A publication, entitled I-95 Corridor Coalition - Vehicle Probe Project General Benefits White Paper, August 2010, offers valuable data and guidance on the use of probe data in traffic management. The objective of the I-95 Corridor Coalition’s Vehicle Probe Project (VPP) is to create a seamless traffic monitoring system that spans the eastern seaboard delivering travel times and speeds on freeways and arterials using probe technology. Data from various sources are fused to present a comprehensive picture of traffic flow. Member agencies have found numerous uses for the data beyond simply travel information, which was the original use at the project inception.
Currently, there are 19 agencies which have access to vehicle probe data. Several agencies are using the VPP data to support their 511 web and phone services providing traveler information. Some agencies use the vehicle probe data to calculate travel times and post them on message signs. Performance measures and travel time reliability, particularly in congestion prone areas, are being calculated using real-time and archived VPP data. I-95 Corridor Coalition member agencies use the project monitoring site to observe traffic patterns within its boundaries, but especially across state lines to anticipate incidents and congestion. VPP data are also used as input for the Coalition’s long-distance trip planner website (www.i95travelinfo.net) and variable message signs to enhance traveler information.
The VPP has been providing data to member agencies since 2008. As noted in the findings below, the agencies have recognized the benefits of VPP data to their respective departments of transportation, traffic management centers, and the public they serve.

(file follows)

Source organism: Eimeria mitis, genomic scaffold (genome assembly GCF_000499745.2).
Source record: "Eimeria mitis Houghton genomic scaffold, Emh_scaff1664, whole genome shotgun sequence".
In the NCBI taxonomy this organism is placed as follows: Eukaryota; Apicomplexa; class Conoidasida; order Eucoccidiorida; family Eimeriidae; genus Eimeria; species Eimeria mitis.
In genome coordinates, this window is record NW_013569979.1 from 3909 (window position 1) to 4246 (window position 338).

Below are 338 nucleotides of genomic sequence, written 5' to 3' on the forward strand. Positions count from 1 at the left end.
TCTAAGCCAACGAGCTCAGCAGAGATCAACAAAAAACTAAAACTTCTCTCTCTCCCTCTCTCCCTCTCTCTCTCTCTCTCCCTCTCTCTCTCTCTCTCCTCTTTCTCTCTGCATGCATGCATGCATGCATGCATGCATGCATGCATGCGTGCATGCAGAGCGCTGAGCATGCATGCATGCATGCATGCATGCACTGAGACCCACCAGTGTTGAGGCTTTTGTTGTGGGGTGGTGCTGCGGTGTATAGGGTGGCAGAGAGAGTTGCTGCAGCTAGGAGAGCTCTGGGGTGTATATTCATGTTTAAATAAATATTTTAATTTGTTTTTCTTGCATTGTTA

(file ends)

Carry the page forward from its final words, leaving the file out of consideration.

New Jersey Department of Transportation enhanced incident management efficiency by using I-95 Corridor Coalition’s Vehicle Probe Project data, experiencing an estimated savings of $100,000 per incident in user delay costs. During a surprise snowstorm in October 2008, the New Jersey Department of Transportation (NJDOT) Traffic Operations Center was reviewing an accident on I-80 via a closed circuit television (CCTV) camera. The VPP monitoring site identified a second incident where CCTV coverage was not available that involved multiple jack-knifed tractor-trailers along I-80. The knowledge gained from the VPP about the second incident enabled responders to reach the second incident an hour sooner than would have been possible without the VPP. An NJDOT executive stated at the 2008 ITS World Congress and ITS America Annual Joint Meeting that the expedited response to the second incident translated into an estimated $100,000 savings in user delay costs.
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